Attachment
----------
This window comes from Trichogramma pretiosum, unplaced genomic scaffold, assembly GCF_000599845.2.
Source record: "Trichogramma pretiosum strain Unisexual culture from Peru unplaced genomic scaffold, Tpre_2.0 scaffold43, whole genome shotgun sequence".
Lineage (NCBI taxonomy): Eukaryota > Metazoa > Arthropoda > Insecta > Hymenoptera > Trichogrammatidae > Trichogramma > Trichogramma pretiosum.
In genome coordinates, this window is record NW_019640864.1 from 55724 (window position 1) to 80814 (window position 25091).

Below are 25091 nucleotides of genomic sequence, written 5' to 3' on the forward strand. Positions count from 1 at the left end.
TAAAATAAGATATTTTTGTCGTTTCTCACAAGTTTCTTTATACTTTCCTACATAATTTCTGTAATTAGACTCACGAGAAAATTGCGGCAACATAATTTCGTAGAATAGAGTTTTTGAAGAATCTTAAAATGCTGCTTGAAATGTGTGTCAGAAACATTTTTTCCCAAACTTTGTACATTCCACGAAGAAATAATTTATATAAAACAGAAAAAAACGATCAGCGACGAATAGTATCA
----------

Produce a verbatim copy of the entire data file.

This window comes from Trichogramma pretiosum, unplaced genomic scaffold, assembly GCF_000599845.2.
Source record: "Trichogramma pretiosum strain Unisexual culture from Peru unplaced genomic scaffold, Tpre_2.0 scaffold43, whole genome shotgun sequence".
Lineage (NCBI taxonomy): Eukaryota > Metazoa > Arthropoda > Insecta > Hymenoptera > Trichogrammatidae > Trichogramma > Trichogramma pretiosum.
In genome coordinates, this window is record NW_019640864.1 from 55724 (window position 1) to 80814 (window position 25091).

Below are 25091 nucleotides of genomic sequence, written 5' to 3' on the forward strand. Positions count from 1 at the left end.
TAAAATAAGATATTTTTGTCGTTTCTCACAAGTTTCTTTATACTTTCCTACATAATTTCTGTAATTAGACTCACGAGAAAATTGCGGCAACATAATTTCGTAGAATAGAGTTTTTGAAGAATCTTAAAATGCTGCTTGAAATGTGTGTCAGAAACATTTTTTCCCAAACTTTGTACATTCCACGAAGAAATAATTTATATAAAACAGAAAAAAACGATCAGCGACGAATAGTATCA